• 3-Layer (3L): A 3L shell consists of three layers of fabric — outer face fabric, waterproof membrane, and a liner layer. This is the most durable and protective shell fabric design. Typically, it is stiff and “crinkly,” making it trend bulkier than the other options. Three-layer shells are on the higher end of the price scale.
A graphic showing an image titled 2L with two fabric layers, an image titled 2.5L with three fabric layers, and an image titled 3L with three fabric layers.

A graphic comparison of 2L, 2.5L, and 3L shell fabrics. The circled 1 is outer face fabric, 2 is the waterproof membrane, 2.5 is the print or spray-on protective layer, and 3 is the backing/liner layer. Photo by Burton

Waterproof vs. Water-Resistant vs. Windproof

The naming of shell features can be very confusing! Typically, windproof shells and jackets are meant for emergency use due to their packability, or during activities in windy conditions where waterproofing isn’t needed. More on the waterproof membranes below!

  • Waterproof: fully protected from water.
  • Water-resistant: holds up against water, but not fully protected from it.
  • Windproof: usually doesn’t have a membrane to protect against water at all, but the fabric can stop the wind.

Waterproof Membrane:

The middle layer of a shell fabric lamination, the waterproof membrane, is where the waterproofing happens. Some popular membranes include GORE-TEX, eVent®, or The North Face’s® FUTURELIGHT™. Membranes are rated on a millimeter scale to determine how waterproof they are, as well as a breathability scale in grams per meter squared. These measurements are not usually directly listed, but they are a helpful gauge for choosing a suitable shell once you understand what they mean.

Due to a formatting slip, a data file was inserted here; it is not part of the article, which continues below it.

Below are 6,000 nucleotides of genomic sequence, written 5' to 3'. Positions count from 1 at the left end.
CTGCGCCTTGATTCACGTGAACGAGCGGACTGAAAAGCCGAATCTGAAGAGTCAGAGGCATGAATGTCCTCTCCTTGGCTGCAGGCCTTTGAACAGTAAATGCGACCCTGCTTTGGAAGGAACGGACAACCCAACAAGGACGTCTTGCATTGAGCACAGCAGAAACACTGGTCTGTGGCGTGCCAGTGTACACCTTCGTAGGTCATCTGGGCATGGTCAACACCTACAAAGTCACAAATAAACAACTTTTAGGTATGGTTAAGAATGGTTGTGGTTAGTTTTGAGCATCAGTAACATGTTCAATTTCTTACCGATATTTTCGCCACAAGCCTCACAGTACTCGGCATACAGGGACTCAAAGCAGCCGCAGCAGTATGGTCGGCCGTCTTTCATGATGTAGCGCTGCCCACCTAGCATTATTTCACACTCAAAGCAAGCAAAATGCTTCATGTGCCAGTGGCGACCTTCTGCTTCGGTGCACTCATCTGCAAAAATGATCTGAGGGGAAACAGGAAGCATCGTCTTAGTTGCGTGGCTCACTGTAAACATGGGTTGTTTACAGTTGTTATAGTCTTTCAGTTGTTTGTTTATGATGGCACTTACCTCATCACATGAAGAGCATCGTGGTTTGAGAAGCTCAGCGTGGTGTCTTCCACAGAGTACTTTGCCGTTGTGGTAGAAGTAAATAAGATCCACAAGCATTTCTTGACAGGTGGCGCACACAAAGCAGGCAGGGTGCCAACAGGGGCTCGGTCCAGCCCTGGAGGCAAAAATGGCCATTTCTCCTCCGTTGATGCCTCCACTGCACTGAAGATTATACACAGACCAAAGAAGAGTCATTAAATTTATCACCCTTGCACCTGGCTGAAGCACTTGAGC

• Waterproof Rating: Waterproof rating is measured in millimeters when a one-square-inch column is placed on top of the shell and water is continuously added — the resulting measurement relates to how high up the column of water gets before it leaks. Typical waterproof ratings are as follows:
    • 0 to 5,000: Water resistant, good for light rain or dry snow.
    • 5,000 to 10,000: Lightly waterproof, good for light-to-medium rain or snow.
    • 10,000 to 15,000: Waterproof, good for medium or constant rain or snow.
    • 15,000 and up: Very waterproof, good for heavy conditions.
  • Breathability Rating: The breathability rating is measured based on how many grams of water vapor can breathe through a square meter of material, or how much moisture can make it through the membrane. As a note, it’s strongly recommended to wear clothes that can wick moisture away from the skin underneath so that the shell can also help with its breathability. Typical breathability ratings are as follows:
    • 5,000 to 10,000: Less breathable and meant for less active activities, such as resort skiing or urban use.
    • 10,000 to 15,000: Breathable for many active uses, such as backcountry skiing and hiking.